- What you should do: we all have commitments that come with being adults. We may not want to take out the garbage, but it has to be done. These tasks are such that you might feel resistance, but you know they have to be done, and the consequences are such that you just need to get them out of the way. These are often life maintenance tasks: housework, bill paying, grocery shopping, ferrying kids around and such.
- What you are committed to doing: these are things that make it onto your calendar, the pre-set appointments and commitments that you block out time for. I am not a fan of blocking out time to work on tasks, thereby leaving the calendar for the things you have committed to and will show up for without fail.
So planning is taking a look at all of your dream-inspired or project tasks, your day-to-day life tasks, and fitting them around those items that have a fixed time.
What Is Not Planning?
I see so many things that are labeled as planning, but really aren’t.
- Planning isn’t blocking off your calendar. Things never take the time we estimate.
- Planning isn’t writing a to-do list. A list can contain many things – and most people have too many things on their lists.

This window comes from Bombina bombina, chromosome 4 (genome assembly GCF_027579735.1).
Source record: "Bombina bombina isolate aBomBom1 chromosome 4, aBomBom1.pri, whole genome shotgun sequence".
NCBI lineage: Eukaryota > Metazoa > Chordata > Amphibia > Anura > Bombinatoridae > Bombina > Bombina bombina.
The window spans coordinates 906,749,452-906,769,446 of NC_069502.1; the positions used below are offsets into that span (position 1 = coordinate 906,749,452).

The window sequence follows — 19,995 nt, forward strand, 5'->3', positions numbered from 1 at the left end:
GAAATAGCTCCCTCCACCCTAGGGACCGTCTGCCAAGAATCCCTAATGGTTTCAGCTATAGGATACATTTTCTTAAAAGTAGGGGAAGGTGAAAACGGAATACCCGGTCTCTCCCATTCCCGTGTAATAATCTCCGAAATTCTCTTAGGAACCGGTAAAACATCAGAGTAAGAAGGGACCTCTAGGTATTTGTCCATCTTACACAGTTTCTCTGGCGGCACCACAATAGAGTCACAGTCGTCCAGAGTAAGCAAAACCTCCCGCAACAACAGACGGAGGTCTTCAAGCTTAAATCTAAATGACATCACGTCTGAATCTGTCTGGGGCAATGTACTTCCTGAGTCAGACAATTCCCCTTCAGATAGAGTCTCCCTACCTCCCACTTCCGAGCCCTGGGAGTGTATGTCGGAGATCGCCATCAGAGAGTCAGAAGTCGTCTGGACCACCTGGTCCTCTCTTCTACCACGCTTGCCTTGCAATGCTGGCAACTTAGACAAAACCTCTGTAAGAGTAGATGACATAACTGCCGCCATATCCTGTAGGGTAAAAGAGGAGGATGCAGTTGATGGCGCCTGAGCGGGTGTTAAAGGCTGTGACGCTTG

- Planning isn’t filling out a “planner”. Filling in forms without truly considering the items above is pointless. Forms can’t do your thinking.
- Planning isn’t about grouping tasks together. Grouping or batching tasks is good, but only if you have already considered your wants, shoulds and commitments.
- Planning isn’t about setting a theme. I see a trend of theming days going around. This means you decide what areas to focus on every day, such as email Mondays, writing Tuesdays, product creation Fridays, podcasting Thursdays. Themes are nice, but they’re just another grouping. (see above)
The Basics of Planning Any Time Frame
So how do you plan? It’s very straightforward – one of those simple concepts that can be hard to define.
I’ll be going into more detail later in this month, but for now let’s talk about the basics.